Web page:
Sarah Bird Northrup Ridge (1804–1856)

Sarah Northrup Ridge, who married Cherokee leader John Ridge, was part of the forced removal of the Cherokee, culminating in the notorious Trail of Tears. Settling in Fayetteville (Washington County) after the murder of her husband, she was instrumental in establishing the town’s reputation as an educational center.

Sarah Bird Northrup was born on December 7, 1804, in Cornwall, Connecticut, to Lydia Camp Northrup and John Prout Northrup, steward of the American Board of Commissioners for Foreign Missions School in Cornwall, which accepted Cherokee students.

The Cherokee, primarily from Georgia, were assimilating in many cases into the white population. By the early 1800s, the Cherokee adopted Christianity, were residing in the same kinds of homes as the whites, raised the same crops, and lived the same lifestyle. However, when gold was discovered in Georgia in 1828, there was increasing pressure from the state of Georgia and the U.S. government to remove the Cherokee to lands west of the Mississippi River.

Because Cherokee leaders believed that reading and writing English were important skills in conducting themselves among white government officials, they sent Cherokee students to schools such as Cornwall. In 1821, one of the Cherokee students at Cornwall was John Ridge (1802–1839), son of a wealthy Cherokee leader. The eighteen-year-old Ridge had health problems that were aggravated by the cold New England winters. When his condition worsened, he was moved from the dormitory to a room in the Northrup home. There, John Ridge and fourteen-year-old Sarah Northrup fell in love.

Northrup’s disapproving family sent her away to live with her grandparents. John Ridge’s parents also disapproved, insisting he marry a Cherokee woman. Despite opposition from both families, John Ridge and Sarah Bird Northrup were married in Connecticut on January 27, 1824. It set off a firestorm. For couples who undertook such marriages, editorials suggested horsewhipping or worse. John and Sarah Ridge quickly left Connecticut for the Cherokee capital of New Echota, Georgia. They settled on a plantation estate of more than 400 acres and had seven children.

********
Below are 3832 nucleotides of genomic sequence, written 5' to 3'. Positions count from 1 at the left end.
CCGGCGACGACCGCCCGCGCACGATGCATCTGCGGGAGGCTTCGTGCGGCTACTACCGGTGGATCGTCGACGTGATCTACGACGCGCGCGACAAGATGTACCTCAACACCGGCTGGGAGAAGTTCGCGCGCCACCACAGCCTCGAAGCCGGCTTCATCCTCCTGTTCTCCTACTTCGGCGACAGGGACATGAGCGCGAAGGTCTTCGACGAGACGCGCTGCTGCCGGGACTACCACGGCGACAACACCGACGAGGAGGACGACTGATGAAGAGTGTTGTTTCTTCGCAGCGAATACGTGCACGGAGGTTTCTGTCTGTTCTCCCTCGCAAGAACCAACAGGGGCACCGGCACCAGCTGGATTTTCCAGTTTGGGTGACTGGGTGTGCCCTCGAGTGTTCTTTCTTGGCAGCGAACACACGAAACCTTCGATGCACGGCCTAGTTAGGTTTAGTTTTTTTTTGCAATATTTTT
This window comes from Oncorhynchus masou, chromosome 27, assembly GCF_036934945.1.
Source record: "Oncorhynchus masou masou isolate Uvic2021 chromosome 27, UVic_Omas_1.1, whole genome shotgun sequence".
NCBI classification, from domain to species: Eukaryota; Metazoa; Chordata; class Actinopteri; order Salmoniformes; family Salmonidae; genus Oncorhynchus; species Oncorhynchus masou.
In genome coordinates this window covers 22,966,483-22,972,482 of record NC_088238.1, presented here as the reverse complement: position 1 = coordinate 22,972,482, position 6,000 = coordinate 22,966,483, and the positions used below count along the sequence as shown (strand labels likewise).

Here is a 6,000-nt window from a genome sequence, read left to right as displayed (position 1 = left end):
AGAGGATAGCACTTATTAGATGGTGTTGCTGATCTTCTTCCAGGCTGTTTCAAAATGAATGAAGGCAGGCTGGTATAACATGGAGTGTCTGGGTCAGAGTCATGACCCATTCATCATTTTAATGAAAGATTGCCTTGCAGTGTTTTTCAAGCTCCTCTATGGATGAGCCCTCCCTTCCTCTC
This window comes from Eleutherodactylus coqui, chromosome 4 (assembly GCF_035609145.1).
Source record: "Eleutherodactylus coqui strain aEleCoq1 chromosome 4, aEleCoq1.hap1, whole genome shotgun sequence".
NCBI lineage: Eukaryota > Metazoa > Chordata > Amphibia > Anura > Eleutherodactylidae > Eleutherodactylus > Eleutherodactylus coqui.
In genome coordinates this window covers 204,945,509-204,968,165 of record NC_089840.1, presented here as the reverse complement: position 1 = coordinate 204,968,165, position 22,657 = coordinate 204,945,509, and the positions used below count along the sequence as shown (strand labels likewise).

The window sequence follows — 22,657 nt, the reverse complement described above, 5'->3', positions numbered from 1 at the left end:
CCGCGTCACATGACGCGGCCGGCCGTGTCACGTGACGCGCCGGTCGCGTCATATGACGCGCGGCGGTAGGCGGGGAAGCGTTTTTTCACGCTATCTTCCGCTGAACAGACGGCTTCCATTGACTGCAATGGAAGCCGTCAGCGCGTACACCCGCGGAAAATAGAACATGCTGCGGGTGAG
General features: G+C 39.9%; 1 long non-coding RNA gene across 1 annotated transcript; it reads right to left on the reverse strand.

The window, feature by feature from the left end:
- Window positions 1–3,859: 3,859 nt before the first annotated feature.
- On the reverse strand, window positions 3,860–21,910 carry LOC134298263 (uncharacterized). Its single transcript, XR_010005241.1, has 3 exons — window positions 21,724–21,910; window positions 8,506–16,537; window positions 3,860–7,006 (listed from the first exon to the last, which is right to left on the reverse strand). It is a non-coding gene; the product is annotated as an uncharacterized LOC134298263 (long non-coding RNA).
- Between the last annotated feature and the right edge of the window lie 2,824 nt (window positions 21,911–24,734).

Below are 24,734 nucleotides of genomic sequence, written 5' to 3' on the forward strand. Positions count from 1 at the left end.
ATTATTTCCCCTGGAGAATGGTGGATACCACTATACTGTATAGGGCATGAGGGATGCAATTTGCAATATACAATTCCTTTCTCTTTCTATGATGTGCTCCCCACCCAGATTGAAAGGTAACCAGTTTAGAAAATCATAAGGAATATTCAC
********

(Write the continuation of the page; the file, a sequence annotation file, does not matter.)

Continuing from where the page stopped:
John Ridge became an attorney and was a leading member of the Cherokee National Council as the desire of white Americans for Cherokee lands intensified when word spread about gold in Georgia. In 1838, the U.S. Army began removing the Cherokee to Indian Territory (present-day Oklahoma). The Cherokee became divided into two factions. The Ridge Party, led by John Ridge’s family, felt that removal was inevitable. The Ross Party, under the leadership of John Ross, swore to fight it.

John Ridge was among those who signed the removal treaty, feeling that the move west might keep the Cherokee people from being annihilated by white soldiers. Followers of the Ridge Party left their Cherokee homeland for Indian Territory on would come to be called the Trail of Tears. John and Sarah Ridge, with their children, settled at a place called Honey Creek in Indian Territory, just west of the Arkansas border.

John Ridge was assassinated in 1839 for his part in negotiating the loss of Cherokee lands. Sarah Ridge took her children and fled to Fayetteville. With her, she brought educator Sophia Sawyer (1792–1854), who had taught the Ridge family and other Cherokee children both in Georgia and at Honey Creek.

In 1839, Sophia Sawyer founded the Fayetteville Female Seminary, where prominent white and Cherokee children were students. Its status was a significant factor in Fayetteville’s reputation as a center of superior education.

Sarah Ridge helped at Sawyer’s school, which was built near Ridge’s home. The Sarah Bird Northrup Ridge House is the oldest house still standing in Fayetteville, dating back to 1836. According to the Washington County Historical Society, which preserved the home, its original pine flooring and fieldstone fireplaces survived the Civil War and have endured into the twenty-first century.

Because John Ridge died without a will, Sarah Ridge was compelled to travel from Fayetteville to Indian Territory to sort out his financial affairs on behalf of their children. She reportedly lived in Osage Prairie near Centerton (Benton County) for a time, beginning in 1842; she and her children are listed on the 1850 federal census as living in Benton County. She returned permanently to Fayetteville by 1854. That same year, her son, John Rollin Ridge, published a book that later saw him acclaimed as the first Native American novelist.

On March 31, 1856, Sarah Northrup Ridge died of pneumonia at age fifty-two. She is buried at Fayetteville’s Mount Comfort Cemetery.

The Sarah Bird Northrup Ridge House was listed on the National Register of Historic Places in 1972 and is an unofficial Trail of Tears landmark recognizing the forced removal of the Cherokee.

For additional information:
Poole, Arlen D. “Life of Sarah Bird Northrup Ridge.” Flashback 57 (Summer 2007): 49–66.

Washington County Historical Society. (accessed May 11, 2017).

Nancy Hendricks
Garland County Historical Society


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